The last three bullets describe how the minimum and maximum DATSPT offset is set based on the outdoor air temperature. When the outside air temperature is above 70°, the building is likely to see a design cooling day, so the DATSPT offset will range from 50°-60°. When the outdoor air temperature is between 60° and 70°, the building is not likely to have a design day cooling condition, so the DATSPT offset will range from 55°-60°. Likewise, when the outdoor temperature is below 60°, the building is not likely to have a high cooling load, so the DATSPT offset will range from 55°-65° (see Figure 2). The overall purpose of the DATSPT T&R logic is to reduce reheat energy consumption as shown in Figure 2. In the example sequence, it only takes one VAV box to initiate the decrease in DATSPT. However, there may be many interior VAV boxes in a system that does not require the decrease in DATSPT and will need to compensate by providing a higher level of reheat to their zone. The T&R logic allows the set point to increase back up once cooling loads are satisfied in order to counteract the use of reheat energy.
These types of control methods serve as a static baseline for how a system should operate but do not dynamically update based on actual building operation. These sequences are designed to measure conditions in a zone and then react using a PID loop to reach a new desired value. A PID loop is a method of reading the set point, altering an output, providing actual sensor feedback, and repeating the process to get the desired set point outcome. However, a PID loop is only as good as the skills of the programmer that is initially tuning it.
One of the significant limitations of a PID loop program is that it does not know why a set point has changed and/or why it cannot be met; perhaps even more importantly, the PID loop program does not understand why it is doing what it is doing. One can program rules that monitor certain variables, i.e., discharge temperature, and then the building automation system (BAS) issues alarms at the graphical user interface (GUI) and/or via email to alert the building engineer of an anomaly in the operation of the HVAC system. An example of such a rule may be a reheat valve close off failure: If the discharge temperature is greater than the associated air-handling unit (AHU) cooling coil discharge temperature by more than 2° (adj.) when the reheat valve output is at 0% output for a minimum 30 minutes (adj) continuously. It's important to note that even this type of rule-based anomaly detection approach has its own deficiencies; just because the anomaly has been detected, it does not mean the cause of the anomaly has also been identified. For example, the rule does not take into account the status of the operation of the AHU. What if the AHU is operating normally and the damper of the VAV box has failed closed? The increase in the VAV box discharge temperature could be attributed to duct heat again. Perhaps there are a number of lighting fixtures located near the duct sensors that read the VAV box discharge temperature, as shown in Figure 3.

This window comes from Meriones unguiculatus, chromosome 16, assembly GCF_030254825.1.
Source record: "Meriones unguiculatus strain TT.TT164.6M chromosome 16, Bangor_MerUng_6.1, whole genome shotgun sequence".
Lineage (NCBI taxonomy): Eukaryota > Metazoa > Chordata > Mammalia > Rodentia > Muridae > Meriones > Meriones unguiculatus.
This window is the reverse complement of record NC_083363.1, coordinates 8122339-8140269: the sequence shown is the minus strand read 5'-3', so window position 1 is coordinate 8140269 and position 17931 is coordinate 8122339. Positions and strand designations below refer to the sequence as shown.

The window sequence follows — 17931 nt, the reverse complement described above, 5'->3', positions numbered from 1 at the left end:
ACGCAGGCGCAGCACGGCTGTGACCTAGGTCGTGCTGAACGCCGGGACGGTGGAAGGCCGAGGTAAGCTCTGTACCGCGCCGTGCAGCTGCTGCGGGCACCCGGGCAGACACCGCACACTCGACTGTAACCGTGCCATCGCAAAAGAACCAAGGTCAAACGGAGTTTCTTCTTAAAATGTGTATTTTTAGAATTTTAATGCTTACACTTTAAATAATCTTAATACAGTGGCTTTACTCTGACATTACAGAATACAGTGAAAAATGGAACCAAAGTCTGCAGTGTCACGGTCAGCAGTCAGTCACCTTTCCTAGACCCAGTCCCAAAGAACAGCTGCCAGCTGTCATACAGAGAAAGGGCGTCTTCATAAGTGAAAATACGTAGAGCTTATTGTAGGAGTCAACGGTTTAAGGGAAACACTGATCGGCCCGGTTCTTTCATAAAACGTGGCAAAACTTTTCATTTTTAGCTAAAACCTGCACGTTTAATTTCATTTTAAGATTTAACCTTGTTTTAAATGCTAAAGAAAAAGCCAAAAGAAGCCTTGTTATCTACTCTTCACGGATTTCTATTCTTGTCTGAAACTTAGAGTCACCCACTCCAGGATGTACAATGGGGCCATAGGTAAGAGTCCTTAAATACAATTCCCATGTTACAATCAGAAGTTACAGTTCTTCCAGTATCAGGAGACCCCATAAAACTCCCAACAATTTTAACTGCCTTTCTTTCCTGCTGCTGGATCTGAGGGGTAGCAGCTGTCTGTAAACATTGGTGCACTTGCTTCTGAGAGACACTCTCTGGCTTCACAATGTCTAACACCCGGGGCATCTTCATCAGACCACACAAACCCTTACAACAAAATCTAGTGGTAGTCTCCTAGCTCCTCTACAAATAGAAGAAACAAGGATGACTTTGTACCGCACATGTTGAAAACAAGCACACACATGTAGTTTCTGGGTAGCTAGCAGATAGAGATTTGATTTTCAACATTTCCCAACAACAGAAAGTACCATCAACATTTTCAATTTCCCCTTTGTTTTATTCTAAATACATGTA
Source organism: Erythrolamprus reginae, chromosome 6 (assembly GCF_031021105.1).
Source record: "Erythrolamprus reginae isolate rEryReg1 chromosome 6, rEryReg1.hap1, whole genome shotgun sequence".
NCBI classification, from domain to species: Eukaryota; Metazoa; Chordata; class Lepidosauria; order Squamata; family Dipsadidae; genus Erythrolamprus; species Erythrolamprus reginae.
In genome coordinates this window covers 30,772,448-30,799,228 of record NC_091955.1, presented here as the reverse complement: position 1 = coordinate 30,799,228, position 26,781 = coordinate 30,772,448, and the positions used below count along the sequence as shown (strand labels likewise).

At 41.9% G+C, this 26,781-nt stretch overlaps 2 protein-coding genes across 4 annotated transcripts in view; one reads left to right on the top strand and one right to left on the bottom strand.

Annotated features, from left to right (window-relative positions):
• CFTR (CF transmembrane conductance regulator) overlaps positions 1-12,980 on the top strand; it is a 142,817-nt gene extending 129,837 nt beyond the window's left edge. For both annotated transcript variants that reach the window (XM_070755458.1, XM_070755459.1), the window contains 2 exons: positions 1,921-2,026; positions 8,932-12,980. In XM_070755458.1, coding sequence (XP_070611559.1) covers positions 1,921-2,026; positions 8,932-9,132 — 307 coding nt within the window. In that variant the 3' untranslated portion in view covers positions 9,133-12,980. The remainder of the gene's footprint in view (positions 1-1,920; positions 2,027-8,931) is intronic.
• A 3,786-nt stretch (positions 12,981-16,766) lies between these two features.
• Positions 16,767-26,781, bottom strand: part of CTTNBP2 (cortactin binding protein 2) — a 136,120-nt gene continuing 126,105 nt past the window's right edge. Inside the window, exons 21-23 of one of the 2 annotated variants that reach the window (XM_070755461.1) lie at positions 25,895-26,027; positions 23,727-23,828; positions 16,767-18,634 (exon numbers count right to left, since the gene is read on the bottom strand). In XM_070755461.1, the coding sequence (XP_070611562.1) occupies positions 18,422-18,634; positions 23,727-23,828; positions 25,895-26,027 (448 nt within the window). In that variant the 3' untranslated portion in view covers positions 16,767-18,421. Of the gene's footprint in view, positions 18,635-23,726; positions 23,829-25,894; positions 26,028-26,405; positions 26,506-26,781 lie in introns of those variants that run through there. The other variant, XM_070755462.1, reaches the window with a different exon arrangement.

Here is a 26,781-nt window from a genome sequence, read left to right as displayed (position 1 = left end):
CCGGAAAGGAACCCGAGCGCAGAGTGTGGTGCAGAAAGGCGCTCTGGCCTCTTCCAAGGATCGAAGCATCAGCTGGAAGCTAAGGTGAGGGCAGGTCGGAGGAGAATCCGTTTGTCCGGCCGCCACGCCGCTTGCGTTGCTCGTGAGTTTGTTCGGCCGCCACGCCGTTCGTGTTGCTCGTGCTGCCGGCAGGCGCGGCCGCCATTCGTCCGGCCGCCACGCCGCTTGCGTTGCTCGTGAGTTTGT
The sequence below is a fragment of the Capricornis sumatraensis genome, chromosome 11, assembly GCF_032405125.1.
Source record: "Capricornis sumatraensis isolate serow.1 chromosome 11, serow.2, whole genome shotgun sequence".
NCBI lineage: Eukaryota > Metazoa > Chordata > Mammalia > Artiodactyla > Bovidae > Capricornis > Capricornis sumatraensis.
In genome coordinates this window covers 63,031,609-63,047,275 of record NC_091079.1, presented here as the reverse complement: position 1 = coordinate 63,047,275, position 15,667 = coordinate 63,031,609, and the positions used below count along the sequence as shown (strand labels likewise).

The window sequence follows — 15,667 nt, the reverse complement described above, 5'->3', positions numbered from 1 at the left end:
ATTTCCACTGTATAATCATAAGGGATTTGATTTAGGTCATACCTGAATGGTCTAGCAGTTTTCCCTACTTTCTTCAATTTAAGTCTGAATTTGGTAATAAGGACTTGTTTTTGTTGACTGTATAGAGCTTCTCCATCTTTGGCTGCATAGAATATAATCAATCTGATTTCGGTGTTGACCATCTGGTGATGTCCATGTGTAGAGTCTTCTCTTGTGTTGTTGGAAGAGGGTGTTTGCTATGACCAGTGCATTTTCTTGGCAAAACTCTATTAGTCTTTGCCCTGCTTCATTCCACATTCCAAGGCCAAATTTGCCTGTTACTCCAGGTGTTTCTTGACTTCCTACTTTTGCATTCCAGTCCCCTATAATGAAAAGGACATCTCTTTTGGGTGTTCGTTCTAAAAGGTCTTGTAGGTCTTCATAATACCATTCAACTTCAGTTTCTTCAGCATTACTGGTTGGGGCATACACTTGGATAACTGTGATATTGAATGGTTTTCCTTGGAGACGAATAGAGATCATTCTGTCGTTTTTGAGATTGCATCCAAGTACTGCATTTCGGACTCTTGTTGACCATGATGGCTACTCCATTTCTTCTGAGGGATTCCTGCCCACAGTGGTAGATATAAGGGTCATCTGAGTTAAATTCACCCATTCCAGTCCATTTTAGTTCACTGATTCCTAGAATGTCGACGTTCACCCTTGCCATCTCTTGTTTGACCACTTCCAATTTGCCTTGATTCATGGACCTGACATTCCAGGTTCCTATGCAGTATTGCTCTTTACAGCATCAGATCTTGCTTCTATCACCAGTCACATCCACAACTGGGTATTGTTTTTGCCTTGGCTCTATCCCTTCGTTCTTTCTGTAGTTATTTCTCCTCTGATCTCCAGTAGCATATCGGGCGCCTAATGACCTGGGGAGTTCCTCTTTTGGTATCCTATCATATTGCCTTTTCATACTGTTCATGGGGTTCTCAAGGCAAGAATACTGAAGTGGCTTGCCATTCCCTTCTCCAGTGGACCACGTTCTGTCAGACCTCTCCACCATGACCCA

No matter how many rules one programs into a BAS, the BAS continues to be reactive and not proactive. Further, to be proactive, a BAS will need to be free of PID loops and switch to a self-improvement mode. This does not mean that if one uses machine learning (ML) algorithms, then the BAS is self-improving; it's actually quite the opposite. ML algorithms have significant limitations. Just like PID loops, ML algorithms cannot understand why their predictions are the way they are or what caused said predictions to be inaccurate.
One way in which this could be achieved, and as shown in Figure 4, is to use a combination of AI algorithms and causal algorithms. Causal algorithms discover relationships and dependencies of variables within the system, which builds the bridge to quickly and more accurately understand why an anomaly is occurring based on the system operation. However, most of the standard BAS controllers used in buildings are not capable of hosting nor running these types of algorithms. A complete restructuring of a BAS network architecture is required in order to have a PID loop-free BAS.